Low work tables on rollers, adjustable height stools, and mobile sheet pan racks that once anchored the Glass Lab, now in storage.

After blogging last week about a factory tour and my inability to
prioritize the value of its various human parts by comparing them to
organs of the body, a friend pointed out a profoundly simple truth. read more

“Start time? End time? Breaks? Hourly wage?” Casting Supervisor scrambles to answer a volley of unexpected questions from a Latvian visitor watching his team rolling sheet glass.

Tours of the Bullseye factory can take anywhere from 20 minutes to an
hour or more. Questions range from the tech-nerd’s “Is the coloring
chromophore in red glasses part of the silicon tetrahedra?” to the
sweet-faced 8-year old who wants to know how old he has to be to get a
casting job. read more

The research continues…

I owe this shot to Amy Ferber – one of our favorite party girls!

The second most popular interactive display in Bullseye Gallery’s recent Retrospective exhibition was a set of brightly colored cast-glass wedges. It wasn’t designed with children in mind. It was intended to show the range of possibilities in mixing frits and the gradations related to thickness. read more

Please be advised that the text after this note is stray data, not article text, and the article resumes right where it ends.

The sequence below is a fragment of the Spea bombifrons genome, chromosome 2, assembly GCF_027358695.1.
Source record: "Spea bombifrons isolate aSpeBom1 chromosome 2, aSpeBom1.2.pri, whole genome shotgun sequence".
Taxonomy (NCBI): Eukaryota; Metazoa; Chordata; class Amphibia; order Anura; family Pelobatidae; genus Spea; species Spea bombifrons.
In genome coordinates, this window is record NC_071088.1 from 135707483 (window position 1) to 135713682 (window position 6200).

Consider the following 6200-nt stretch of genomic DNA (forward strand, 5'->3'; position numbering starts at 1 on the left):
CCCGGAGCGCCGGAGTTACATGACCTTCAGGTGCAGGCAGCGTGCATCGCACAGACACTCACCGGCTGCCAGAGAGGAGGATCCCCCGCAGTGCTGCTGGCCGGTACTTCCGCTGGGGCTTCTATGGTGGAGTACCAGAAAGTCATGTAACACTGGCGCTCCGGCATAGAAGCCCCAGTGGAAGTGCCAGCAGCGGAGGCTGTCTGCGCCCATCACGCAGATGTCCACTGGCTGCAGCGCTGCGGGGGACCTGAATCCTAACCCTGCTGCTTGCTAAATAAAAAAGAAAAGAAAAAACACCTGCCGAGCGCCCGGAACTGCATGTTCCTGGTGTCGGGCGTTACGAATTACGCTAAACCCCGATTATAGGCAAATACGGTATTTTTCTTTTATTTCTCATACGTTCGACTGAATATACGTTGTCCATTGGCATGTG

Art happens.

Kids love glass – or sand pretending to be glass

The Gallery’s most recent exhibition is a didactic one: Retrospective tells the story of a factory that has always worked with artists. The works on display reflect some of those projects. Among my favorites are those done in the “painting with glass” methods that have flowed out of sessions with masters like Narcissus Quagliata and his friend Rafael Cauduro. read more

After we’d toured the kids around the glass factory a week ago, they spent some time in their school studio translating the experience with paper, pencil and clay. I was told that one of their Tour Guides (moi) made a big impression on them. A kind of doughy impression. Something between Francis Bacon and Mr Potato Head.

Moi or mwah?

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What I'm learning along the edge....

So, yesterday I’m standing in front of a dozen kindergarten kids who are about to take a tour of our glass factory.

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I’m in Santa Fe again – a place where worlds, ideas, and art seem to collide in a rainbow of magic ways.

Glass is magic, but books on color are a great place to start the journey.

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